Binge-eating-disorder (BED) — defined as eating a large quantity of food in a short period of time with a loss of control at least once a week for three months — was added to the most recent diagnostic manual for mental disorders (DSM-5) in 2013. Similar to anorexia nervosa and bulimia nervosa, many individuals with BED reports elevated concerns over body shape or weight, but overvaluation of weight or shape is not part of diagnostic questions in BED. To understand clinical utility of this particular symptom, recently published work in Obesity by a research team including Dr. Tomoko Udo investigated the clinical utility of weight/shape overvaluation.
Based on 207 adults from the National Epidemiologic Survey on Alcohol and Related Conditions, the study compared sociodemographic characteristics, psychosocial impairment due to BED, and quality of life.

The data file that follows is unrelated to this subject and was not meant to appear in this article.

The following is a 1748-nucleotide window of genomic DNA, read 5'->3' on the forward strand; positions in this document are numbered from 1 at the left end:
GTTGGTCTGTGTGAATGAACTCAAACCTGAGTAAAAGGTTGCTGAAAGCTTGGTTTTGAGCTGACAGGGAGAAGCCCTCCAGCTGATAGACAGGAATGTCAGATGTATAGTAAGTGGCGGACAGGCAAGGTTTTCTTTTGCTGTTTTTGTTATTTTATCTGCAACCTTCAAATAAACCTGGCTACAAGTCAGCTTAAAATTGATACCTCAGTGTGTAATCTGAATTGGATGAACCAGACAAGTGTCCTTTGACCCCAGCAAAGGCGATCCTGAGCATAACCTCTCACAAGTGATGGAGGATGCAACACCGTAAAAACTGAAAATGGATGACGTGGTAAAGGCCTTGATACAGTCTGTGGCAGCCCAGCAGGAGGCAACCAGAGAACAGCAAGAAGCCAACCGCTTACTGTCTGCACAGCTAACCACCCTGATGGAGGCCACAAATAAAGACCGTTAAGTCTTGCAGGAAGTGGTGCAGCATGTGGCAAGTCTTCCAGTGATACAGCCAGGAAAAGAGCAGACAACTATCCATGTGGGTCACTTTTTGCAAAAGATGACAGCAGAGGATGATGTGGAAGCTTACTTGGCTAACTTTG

Roughly half of those with BED reported overvaluation. This overvaluation was associated with greater severity of BED, as those participants reported more impairment in normal activities and problems getting along with others. In addition, those who had overvaluation were more likely to report having serious problems doing things that they were supposed to do.
These findings suggest that reporting overvaluation may signal more severe BED symptoms. In addition, overvaluation may be a useful specifier to help with treatment; those who show overvaluation may be more responsive to treatment that addresses their body image.Tags: Friday Letter Submission, Publish on August 16